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Are noncompete contacts legal

Discussion in 'Employment Contracts & Work Policies' started by Mentalism, Jan 28, 2013.

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  1. Mentalism

    Mentalism Law Topic Starter New Member

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    I heard that contracts not to compete are illegal. Maybe it is in some places but not others. I live in the new york city area but am considering a job in California and moving there. I don't want to worry about finding work if things don't work out.
     
  2. Betty3

    Betty3 Super Moderator

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    In NY noncompetes are disfavored as a matter of public policy & are enforceable only to the extent that they satisfy the overriding requirement of reasonableness as determined by the courts.

    California - In Edwards v. Arthur Andersen, the California Supreme Court ruled on August 7, 2008 that California employers cannot enforce agreements limiting competition by former employees, except within very narrow statutory exceptions. The Court established this bright-line rule by interpreting broadly California Business and Professions Code section 16600, which prohibits contracts by which anyone is “restrained” from engaging in a lawful profession, trade or business. The Court held that Section 16600 prohibits not only broad post-employment noncompetes, but also “narrow restraints” on competition, such as agreements not to solicit clients of a former employer.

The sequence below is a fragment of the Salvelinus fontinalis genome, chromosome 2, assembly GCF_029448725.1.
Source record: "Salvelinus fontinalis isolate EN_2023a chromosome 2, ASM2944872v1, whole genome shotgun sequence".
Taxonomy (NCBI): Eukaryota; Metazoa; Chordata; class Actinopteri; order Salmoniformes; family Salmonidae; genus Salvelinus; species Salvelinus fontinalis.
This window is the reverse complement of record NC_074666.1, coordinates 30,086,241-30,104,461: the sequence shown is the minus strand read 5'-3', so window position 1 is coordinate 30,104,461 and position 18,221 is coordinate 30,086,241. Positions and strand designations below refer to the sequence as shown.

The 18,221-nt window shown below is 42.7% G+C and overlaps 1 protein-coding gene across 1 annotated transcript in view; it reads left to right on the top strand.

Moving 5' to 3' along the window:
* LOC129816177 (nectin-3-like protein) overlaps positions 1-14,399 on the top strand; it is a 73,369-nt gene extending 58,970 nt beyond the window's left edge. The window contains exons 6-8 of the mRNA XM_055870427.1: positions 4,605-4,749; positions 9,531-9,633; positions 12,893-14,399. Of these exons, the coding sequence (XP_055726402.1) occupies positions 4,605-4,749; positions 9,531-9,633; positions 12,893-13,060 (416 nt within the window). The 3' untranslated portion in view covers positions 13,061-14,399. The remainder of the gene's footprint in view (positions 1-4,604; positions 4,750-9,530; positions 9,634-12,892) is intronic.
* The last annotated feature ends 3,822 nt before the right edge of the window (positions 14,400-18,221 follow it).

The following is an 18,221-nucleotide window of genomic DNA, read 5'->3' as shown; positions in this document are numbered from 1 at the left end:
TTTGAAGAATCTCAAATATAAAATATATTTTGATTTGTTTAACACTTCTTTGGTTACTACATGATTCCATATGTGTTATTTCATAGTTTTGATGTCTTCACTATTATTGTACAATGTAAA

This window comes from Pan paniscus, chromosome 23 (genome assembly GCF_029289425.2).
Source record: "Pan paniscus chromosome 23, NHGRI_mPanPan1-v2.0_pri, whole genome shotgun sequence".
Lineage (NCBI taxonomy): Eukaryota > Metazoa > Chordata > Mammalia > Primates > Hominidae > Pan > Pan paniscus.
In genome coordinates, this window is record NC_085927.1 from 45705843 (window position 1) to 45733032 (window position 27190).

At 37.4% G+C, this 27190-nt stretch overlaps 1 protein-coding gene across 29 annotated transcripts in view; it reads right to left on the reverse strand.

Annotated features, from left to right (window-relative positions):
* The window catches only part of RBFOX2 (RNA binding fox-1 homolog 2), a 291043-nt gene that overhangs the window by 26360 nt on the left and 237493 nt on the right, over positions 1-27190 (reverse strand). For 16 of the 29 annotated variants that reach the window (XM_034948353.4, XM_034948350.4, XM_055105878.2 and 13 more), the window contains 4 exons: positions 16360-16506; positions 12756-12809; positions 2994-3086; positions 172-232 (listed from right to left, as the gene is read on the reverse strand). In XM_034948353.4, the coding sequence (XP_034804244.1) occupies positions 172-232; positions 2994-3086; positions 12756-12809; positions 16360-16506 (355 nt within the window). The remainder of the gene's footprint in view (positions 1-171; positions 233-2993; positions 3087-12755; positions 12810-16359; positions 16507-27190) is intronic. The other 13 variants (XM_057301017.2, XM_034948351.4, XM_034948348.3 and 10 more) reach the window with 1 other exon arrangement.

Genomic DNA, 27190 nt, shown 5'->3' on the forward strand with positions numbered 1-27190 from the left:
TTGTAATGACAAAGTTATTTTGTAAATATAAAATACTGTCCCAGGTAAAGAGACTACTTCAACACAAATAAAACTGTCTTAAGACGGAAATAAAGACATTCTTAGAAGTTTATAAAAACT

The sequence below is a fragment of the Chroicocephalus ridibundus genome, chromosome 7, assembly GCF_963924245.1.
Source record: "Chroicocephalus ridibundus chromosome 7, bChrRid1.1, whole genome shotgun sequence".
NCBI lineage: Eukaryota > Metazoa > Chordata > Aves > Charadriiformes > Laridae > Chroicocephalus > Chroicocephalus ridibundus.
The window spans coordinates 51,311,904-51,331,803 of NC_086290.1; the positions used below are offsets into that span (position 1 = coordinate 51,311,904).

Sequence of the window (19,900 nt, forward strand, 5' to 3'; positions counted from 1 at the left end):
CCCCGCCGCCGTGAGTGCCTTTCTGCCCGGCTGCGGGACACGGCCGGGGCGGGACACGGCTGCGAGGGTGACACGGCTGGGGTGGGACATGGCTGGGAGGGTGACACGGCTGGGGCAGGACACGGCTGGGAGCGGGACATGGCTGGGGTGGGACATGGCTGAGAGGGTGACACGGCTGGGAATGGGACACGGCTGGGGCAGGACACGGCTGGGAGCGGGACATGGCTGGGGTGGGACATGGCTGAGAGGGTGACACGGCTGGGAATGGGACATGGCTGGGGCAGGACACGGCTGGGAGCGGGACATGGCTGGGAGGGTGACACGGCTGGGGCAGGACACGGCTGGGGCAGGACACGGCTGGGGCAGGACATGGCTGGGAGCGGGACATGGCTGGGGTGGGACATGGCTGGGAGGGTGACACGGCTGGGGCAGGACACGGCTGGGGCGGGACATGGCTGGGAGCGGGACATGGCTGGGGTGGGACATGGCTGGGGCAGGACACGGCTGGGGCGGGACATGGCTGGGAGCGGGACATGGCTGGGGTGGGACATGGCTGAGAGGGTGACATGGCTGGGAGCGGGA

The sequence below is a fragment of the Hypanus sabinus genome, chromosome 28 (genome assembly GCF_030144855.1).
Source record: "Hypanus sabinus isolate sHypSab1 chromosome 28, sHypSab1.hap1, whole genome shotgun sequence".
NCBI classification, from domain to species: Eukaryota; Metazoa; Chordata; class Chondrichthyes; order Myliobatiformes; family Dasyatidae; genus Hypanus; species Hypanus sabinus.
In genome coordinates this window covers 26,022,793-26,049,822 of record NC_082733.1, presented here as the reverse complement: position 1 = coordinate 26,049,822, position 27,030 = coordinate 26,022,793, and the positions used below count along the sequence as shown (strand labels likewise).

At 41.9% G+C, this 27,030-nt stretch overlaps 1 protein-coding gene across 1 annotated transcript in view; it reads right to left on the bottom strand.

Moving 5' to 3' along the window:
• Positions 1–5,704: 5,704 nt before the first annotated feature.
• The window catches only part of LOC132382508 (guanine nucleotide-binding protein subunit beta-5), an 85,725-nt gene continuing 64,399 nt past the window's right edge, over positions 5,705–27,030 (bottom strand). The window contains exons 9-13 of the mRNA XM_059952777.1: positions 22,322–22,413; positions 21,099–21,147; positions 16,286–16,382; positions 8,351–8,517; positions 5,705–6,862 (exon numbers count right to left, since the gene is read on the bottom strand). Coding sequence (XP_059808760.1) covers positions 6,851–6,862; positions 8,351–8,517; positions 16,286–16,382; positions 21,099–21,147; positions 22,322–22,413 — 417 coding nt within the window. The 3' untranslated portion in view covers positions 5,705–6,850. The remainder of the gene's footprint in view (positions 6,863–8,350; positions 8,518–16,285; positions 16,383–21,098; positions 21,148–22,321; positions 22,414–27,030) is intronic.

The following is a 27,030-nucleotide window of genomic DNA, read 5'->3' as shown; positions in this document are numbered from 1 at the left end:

Edwards draws a clear line and resolves a conflict between California and federal law. It advances California’s policy favoring open competition and employee mobility, and reinforces California’s longstanding position as the state that takes the narrowest view of the enforceability of employee non-competes.

    Following Edwards, employers should review all existing agreements and templates containing any restrictions on post-employment competition. Such agreements will not be enforceable in California unless they fall under one of the established statutory exceptions for noncompetes entered into: (1) in connection with the sale of a business, (2) among partners in a partnership, or (3) among members of a limited liability corporation. In addition, proprietary information agreements (prohibiting use or disclosure of confidential information and trade secrets) and agreements not to solicit employees of a former employer, remain enforceable in California and continue to be effective tools to limit unfair competition by former employees.

    Before ever signing a noncompete, you need to take it to a local employment or contract attorney for review & advice. That's very important.
     

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